Dean Acheson once commented of Great Britain that it had lost an empire without finding a role. The same could easily be said of Russia. The erosion of Communist Party dominance during the later years of Gorbachev's rule, culminating in the disintegration of the Soviet Union itself, both undermined the ideological basis of Moscow's foreign policy, and radically restructured the world within which the Russian Federation now lives. As a result, Russian foreign policy in a number of ways differs radically from that of the Soviet Union. However, there are continuities as well as discontinuities, not least among the personnel responsible for policy advising and implementation. Our aim in this chapter is to identify these points of continuity and discontinuity, and to show how they are shaping Russia's responses to some of the pressing international issues in the post-Cold War world.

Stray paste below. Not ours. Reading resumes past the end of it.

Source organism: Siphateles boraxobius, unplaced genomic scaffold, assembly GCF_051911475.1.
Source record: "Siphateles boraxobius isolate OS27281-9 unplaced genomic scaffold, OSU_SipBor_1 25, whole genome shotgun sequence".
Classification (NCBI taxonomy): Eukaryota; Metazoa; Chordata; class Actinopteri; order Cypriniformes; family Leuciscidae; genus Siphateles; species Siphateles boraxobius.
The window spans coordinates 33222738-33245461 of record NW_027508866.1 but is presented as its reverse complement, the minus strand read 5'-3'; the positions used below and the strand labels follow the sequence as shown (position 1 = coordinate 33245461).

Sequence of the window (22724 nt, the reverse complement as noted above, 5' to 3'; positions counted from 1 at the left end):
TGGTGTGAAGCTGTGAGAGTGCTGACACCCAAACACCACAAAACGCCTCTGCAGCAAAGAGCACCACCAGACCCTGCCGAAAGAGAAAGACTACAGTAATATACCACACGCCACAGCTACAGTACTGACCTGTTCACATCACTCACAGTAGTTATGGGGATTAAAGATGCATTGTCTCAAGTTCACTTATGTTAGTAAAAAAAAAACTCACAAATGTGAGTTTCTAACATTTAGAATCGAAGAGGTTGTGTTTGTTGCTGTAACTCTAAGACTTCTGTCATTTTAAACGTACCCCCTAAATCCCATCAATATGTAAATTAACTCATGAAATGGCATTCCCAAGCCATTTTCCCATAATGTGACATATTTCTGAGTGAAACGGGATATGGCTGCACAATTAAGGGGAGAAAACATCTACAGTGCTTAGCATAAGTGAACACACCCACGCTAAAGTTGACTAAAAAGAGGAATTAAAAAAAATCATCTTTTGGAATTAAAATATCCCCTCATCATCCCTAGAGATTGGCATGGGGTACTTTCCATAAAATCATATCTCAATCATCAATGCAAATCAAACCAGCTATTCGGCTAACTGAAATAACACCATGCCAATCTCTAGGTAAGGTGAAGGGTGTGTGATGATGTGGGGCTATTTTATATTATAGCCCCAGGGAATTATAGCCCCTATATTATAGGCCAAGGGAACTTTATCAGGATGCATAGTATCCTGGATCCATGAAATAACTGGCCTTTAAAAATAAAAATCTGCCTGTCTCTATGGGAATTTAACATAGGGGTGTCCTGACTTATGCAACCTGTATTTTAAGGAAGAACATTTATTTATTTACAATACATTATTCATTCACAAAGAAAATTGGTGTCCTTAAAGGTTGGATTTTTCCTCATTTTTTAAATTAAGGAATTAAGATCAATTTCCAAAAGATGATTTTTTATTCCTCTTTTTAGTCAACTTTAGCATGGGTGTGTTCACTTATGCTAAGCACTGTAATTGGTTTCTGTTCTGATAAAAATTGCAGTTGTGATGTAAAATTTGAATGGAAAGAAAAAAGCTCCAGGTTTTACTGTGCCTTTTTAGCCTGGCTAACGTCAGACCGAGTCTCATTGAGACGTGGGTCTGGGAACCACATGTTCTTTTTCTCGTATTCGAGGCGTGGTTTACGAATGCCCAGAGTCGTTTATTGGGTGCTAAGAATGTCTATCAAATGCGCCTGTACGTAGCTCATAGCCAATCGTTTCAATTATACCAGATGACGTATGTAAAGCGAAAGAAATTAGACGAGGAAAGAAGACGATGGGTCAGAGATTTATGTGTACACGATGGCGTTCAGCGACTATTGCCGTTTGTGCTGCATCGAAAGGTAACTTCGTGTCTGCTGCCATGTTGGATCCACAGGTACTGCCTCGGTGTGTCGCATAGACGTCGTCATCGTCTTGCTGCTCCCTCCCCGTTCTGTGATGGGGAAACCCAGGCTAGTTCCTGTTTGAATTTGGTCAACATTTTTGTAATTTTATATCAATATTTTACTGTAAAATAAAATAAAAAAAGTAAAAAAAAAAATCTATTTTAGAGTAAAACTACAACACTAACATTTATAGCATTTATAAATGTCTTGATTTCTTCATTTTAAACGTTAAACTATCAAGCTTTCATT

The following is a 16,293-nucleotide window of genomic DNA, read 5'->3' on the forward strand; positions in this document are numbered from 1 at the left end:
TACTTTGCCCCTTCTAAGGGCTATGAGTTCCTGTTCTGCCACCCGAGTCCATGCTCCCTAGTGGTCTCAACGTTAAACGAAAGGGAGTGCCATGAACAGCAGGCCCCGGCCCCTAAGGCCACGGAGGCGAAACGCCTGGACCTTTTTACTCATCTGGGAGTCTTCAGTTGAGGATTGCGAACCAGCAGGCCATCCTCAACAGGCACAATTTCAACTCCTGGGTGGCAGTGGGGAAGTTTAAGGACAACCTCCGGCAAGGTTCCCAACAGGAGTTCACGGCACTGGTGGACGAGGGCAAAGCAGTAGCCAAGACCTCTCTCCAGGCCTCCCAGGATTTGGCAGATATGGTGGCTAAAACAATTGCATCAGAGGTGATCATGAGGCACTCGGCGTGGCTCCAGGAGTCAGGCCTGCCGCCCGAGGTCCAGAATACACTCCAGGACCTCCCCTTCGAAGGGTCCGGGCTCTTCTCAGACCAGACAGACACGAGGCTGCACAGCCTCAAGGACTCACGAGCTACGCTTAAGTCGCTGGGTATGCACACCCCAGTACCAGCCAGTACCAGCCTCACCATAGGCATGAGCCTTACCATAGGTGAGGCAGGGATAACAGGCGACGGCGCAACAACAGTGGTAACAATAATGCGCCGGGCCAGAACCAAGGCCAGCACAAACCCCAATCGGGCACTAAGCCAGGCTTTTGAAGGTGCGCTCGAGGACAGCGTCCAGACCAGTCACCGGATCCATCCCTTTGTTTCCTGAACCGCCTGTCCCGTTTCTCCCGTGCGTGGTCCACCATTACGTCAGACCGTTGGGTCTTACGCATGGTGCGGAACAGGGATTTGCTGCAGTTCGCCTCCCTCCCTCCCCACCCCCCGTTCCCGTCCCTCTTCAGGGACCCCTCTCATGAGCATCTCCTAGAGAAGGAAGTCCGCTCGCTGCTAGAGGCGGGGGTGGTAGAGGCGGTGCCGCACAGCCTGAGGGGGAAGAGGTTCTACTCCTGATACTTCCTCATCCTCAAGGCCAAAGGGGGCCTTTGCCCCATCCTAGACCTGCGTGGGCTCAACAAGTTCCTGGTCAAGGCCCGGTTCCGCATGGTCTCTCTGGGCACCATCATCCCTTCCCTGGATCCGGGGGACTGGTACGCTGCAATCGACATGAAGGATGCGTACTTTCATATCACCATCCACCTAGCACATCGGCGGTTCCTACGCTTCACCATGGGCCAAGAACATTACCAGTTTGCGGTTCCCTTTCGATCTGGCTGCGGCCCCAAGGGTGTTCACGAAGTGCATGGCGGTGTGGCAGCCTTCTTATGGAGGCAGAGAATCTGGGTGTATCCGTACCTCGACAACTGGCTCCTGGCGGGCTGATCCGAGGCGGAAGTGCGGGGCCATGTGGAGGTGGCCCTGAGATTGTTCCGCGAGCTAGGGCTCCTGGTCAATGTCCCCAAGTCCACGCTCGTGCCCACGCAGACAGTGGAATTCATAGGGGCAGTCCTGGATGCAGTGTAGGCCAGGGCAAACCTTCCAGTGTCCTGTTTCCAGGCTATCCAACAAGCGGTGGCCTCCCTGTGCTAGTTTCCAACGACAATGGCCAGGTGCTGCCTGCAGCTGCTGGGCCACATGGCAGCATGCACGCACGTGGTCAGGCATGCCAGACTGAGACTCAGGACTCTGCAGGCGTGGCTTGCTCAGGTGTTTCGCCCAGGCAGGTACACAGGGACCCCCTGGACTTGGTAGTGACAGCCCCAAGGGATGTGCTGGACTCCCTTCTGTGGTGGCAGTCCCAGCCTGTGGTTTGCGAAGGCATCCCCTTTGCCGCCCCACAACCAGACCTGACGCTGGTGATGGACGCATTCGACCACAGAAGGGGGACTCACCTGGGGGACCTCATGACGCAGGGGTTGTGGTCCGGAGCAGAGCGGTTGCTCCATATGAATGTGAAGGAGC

At the outset, one must recognise that it is necessary to study ‘Russian foreign policy’ not simply as a set of formal doctrines, but also as a pattern of behaviour in specific situations. The idea of ‘policy’ is not nearly as straightforward as upon initial inspection one might suspect. Lasswell and Kaplan, by defining policy as ‘a projected program of goal values and practices’, capture one important sense of the term, namely statements by actors about courses which they propose to follow.
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